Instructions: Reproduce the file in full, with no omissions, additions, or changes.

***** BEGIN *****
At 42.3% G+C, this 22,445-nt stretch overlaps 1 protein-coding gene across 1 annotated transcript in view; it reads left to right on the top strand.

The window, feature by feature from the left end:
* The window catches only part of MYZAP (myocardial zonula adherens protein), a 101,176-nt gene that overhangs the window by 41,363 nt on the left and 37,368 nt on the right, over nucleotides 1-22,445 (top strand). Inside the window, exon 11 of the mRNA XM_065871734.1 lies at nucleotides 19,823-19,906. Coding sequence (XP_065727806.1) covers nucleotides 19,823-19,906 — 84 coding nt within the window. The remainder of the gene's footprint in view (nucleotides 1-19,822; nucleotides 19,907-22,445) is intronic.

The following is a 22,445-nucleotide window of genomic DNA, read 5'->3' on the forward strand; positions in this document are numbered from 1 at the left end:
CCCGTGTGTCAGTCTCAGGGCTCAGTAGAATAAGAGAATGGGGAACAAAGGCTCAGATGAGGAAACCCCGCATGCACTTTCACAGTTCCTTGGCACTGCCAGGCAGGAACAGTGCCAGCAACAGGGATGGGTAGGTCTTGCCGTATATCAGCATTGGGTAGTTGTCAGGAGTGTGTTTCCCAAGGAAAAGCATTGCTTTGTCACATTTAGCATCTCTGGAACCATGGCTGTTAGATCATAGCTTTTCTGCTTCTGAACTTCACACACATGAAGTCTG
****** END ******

At 42.3% G+C, this 22,445-nt stretch overlaps 1 protein-coding gene across 1 annotated transcript in view; it reads left to right on the top strand.

The window, feature by feature from the left end:
* The window catches only part of MYZAP (myocardial zonula adherens protein), a 101,176-nt gene that overhangs the window by 41,363 nt on the left and 37,368 nt on the right, over nucleotides 1-22,445 (top strand). Inside the window, exon 11 of the mRNA XM_065871734.1 lies at nucleotides 19,823-19,906. Coding sequence (XP_065727806.1) covers nucleotides 19,823-19,906 — 84 coding nt within the window. The remainder of the gene's footprint in view (nucleotides 1-19,822; nucleotides 19,907-22,445) is intronic.

The following is a 22,445-nucleotide window of genomic DNA, read 5'->3' on the forward strand; positions in this document are numbered from 1 at the left end:
CCCGTGTGTCAGTCTCAGGGCTCAGTAGAATAAGAGAATGGGGAACAAAGGCTCAGATGAGGAAACCCCGCATGCACTTTCACAGTTCCTTGGCACTGCCAGGCAGGAACAGTGCCAGCAACAGGGATGGGTAGGTCTTGCCGTATATCAGCATTGGGTAGTTGTCAGGAGTGTGTTTCCCAAGGAAAAGCATTGCTTTGTCACATTTAGCATCTCTGGAACCATGGCTGTTAGATCATAGCTTTTCTGCTTCTGAACTTCACACACATGAAGTCTG